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Python for Data: (1) Baby step with python for Data Science (word count)

Okay folks, we are going to start gentle with a baby step in python for data Science. We will make a simple program called word count. Linux user probably know this as the wc utility. On Linux, you can type:

I am well aware that it's a piece of cake for many of you out there but to support and bring everyone on the same level of understanding, it's crucial to start from this baby step. 

Let's look at python code for counting word in any given file. The very first step would be to import any library or dependencies if required. Here we are gonna use a library called "Collections"

Now we can use this library to perform word count and also to save our word statistics as a Excel sheet. We simply open a file called “small.txt”. It must exist in the current directory (ie, the directory you are running the code from). In apposite case you need to enter the whole directory path not just file name.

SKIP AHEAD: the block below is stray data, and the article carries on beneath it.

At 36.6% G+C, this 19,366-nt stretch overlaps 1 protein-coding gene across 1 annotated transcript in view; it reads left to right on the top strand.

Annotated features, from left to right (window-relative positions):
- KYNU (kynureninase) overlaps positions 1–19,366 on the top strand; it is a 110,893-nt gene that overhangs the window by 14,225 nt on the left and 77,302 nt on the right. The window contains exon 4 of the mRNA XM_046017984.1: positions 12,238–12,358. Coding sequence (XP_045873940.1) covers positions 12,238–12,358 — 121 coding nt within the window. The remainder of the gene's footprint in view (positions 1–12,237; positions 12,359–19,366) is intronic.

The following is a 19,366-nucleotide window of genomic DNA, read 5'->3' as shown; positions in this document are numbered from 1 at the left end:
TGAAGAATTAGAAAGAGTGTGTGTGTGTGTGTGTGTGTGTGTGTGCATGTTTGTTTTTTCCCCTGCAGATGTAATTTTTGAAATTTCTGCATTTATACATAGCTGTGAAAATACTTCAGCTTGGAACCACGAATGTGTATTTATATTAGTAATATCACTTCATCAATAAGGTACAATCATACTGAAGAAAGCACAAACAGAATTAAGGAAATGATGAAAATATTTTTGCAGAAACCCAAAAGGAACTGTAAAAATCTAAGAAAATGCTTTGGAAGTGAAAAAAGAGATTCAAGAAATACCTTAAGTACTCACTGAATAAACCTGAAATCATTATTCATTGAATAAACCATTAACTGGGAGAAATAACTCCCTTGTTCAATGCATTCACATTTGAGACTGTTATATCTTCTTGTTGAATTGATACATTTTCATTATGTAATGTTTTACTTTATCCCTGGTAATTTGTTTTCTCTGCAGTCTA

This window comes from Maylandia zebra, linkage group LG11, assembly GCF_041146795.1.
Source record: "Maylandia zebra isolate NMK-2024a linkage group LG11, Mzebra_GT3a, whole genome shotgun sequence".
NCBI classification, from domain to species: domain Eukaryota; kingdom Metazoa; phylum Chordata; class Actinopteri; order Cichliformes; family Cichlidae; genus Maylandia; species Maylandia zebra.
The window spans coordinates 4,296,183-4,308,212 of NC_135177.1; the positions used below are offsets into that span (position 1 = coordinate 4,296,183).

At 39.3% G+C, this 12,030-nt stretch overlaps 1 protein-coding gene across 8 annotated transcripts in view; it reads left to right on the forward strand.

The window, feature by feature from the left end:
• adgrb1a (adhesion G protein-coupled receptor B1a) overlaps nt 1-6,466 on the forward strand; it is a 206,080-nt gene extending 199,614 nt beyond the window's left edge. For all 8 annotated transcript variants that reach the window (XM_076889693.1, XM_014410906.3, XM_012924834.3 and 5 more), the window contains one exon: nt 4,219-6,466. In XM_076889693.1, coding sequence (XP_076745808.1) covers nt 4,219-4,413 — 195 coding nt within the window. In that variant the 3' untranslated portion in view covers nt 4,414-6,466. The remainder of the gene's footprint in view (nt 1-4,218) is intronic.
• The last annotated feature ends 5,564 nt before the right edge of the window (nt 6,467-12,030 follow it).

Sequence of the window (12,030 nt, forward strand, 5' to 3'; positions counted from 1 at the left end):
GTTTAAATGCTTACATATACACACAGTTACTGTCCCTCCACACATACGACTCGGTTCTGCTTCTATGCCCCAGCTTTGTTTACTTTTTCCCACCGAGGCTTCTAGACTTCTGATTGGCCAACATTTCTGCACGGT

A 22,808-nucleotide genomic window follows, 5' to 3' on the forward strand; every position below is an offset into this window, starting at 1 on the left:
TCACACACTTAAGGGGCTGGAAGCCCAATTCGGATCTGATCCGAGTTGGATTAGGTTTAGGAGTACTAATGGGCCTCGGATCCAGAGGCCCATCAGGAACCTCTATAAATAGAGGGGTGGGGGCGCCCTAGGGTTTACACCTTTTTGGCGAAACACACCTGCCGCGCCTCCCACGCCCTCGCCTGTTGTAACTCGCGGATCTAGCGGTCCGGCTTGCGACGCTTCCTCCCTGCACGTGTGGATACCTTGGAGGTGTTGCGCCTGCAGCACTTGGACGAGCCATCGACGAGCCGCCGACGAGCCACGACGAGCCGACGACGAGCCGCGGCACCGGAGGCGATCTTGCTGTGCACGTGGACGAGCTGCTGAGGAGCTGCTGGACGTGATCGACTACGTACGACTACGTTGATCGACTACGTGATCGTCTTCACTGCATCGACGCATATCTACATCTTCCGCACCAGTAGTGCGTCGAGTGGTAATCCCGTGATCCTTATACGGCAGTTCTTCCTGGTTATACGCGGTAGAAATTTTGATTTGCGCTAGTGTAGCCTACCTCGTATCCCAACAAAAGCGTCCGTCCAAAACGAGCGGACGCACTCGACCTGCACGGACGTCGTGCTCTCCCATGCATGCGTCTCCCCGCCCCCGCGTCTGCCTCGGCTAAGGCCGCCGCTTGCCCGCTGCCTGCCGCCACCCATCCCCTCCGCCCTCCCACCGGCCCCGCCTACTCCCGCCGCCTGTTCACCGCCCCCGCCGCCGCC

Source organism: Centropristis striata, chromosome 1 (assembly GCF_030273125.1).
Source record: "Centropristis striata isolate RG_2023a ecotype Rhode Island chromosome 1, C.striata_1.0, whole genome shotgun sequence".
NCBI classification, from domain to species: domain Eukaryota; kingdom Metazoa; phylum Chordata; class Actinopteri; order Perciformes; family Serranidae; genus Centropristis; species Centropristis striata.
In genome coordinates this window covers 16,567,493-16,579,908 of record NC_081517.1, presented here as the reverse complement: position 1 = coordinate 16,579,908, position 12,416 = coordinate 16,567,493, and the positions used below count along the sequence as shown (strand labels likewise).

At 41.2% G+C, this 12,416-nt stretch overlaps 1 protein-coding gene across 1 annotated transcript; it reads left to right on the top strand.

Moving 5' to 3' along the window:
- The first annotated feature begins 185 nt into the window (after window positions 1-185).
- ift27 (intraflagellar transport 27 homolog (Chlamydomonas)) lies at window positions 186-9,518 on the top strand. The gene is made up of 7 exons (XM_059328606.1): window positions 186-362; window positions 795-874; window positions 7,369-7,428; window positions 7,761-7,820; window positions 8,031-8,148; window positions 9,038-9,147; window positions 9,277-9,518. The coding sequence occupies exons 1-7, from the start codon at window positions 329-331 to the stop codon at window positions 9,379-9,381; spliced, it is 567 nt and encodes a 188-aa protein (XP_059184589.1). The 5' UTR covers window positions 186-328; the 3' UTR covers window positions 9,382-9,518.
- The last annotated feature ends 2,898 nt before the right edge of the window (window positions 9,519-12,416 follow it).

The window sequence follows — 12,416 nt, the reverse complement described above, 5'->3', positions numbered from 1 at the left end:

Python has several in built functions for strings. One is the split() function which splits the string on the given parameter. In the example above, we are splitting on a space. The function returns a list (which is what Python calls arrays) of the string split on space. In Natural language processing (NLP) people call it 'Tokens'

To see how this works, I’ll fire up an  Anaconda jupyter console.

Now since we have witnessed how 'split()' built in function works, let's come back to our target.

This 'for loop' will split every word from each line in our given file. 

Here we done with the counting word from a text file. The output of the above script is as follows - 

This is partial output of our program. Now let's take it to a step further and save the statistics in an Excel file but here we need to import one more dependency called 'xlsxwriter'. Moreover, in python we can save every stats or graphs by writing single line of code unlike other programming languages. 

Now creating a workbook and saving it in a specific directory where we want and creating a worksheet in the workbook. 

Now initialising the rows and coloumns to zero since they start with zero in spreadsheet and iterating through words and writing them in a spreadsheet. 

Now we can find our word counts in the directory specified above as an Excel file. Let's look at it. 

Here we finished the baby step of learning Python for data science.

Whats' Next? 
Matrix operations 
Regression algorithm 

Some of our other tutorials for Python for Data and Machine Learning